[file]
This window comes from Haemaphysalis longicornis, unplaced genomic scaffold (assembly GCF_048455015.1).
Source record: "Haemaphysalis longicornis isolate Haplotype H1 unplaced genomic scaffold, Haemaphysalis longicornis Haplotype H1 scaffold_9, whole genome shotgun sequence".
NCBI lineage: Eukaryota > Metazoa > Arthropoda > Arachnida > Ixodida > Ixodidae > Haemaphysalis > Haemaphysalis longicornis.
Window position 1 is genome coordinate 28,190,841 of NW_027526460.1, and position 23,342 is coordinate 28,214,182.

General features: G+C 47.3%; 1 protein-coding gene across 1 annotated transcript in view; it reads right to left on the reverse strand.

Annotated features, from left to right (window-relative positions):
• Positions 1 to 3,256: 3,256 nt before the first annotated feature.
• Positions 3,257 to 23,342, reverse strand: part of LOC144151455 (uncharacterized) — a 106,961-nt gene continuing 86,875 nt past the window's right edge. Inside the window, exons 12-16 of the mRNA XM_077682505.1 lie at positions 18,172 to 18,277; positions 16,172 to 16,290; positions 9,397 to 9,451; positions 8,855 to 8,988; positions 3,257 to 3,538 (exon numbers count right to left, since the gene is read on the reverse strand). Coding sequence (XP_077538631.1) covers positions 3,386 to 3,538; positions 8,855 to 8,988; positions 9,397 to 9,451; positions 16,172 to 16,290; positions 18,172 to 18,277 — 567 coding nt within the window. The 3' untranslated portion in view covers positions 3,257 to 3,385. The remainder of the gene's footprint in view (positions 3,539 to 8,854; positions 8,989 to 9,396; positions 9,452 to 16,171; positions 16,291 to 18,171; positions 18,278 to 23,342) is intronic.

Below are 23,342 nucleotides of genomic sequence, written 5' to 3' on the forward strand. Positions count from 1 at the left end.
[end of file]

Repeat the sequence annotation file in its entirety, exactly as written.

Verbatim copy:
This window comes from Haemaphysalis longicornis, unplaced genomic scaffold (assembly GCF_048455015.1).
Source record: "Haemaphysalis longicornis isolate Haplotype H1 unplaced genomic scaffold, Haemaphysalis longicornis Haplotype H1 scaffold_9, whole genome shotgun sequence".
NCBI lineage: Eukaryota > Metazoa > Arthropoda > Arachnida > Ixodida > Ixodidae > Haemaphysalis > Haemaphysalis longicornis.
Window position 1 is genome coordinate 28,190,841 of NW_027526460.1, and position 23,342 is coordinate 28,214,182.

General features: G+C 47.3%; 1 protein-coding gene across 1 annotated transcript in view; it reads right to left on the reverse strand.

Annotated features, from left to right (window-relative positions):
• Positions 1 to 3,256: 3,256 nt before the first annotated feature.
• Positions 3,257 to 23,342, reverse strand: part of LOC144151455 (uncharacterized) — a 106,961-nt gene continuing 86,875 nt past the window's right edge. Inside the window, exons 12-16 of the mRNA XM_077682505.1 lie at positions 18,172 to 18,277; positions 16,172 to 16,290; positions 9,397 to 9,451; positions 8,855 to 8,988; positions 3,257 to 3,538 (exon numbers count right to left, since the gene is read on the reverse strand). Coding sequence (XP_077538631.1) covers positions 3,386 to 3,538; positions 8,855 to 8,988; positions 9,397 to 9,451; positions 16,172 to 16,290; positions 18,172 to 18,277 — 567 coding nt within the window. The 3' untranslated portion in view covers positions 3,257 to 3,385. The remainder of the gene's footprint in view (positions 3,539 to 8,854; positions 8,989 to 9,396; positions 9,452 to 16,171; positions 16,291 to 18,171; positions 18,278 to 23,342) is intronic.

Below are 23,342 nucleotides of genomic sequence, written 5' to 3' on the forward strand. Positions count from 1 at the left end.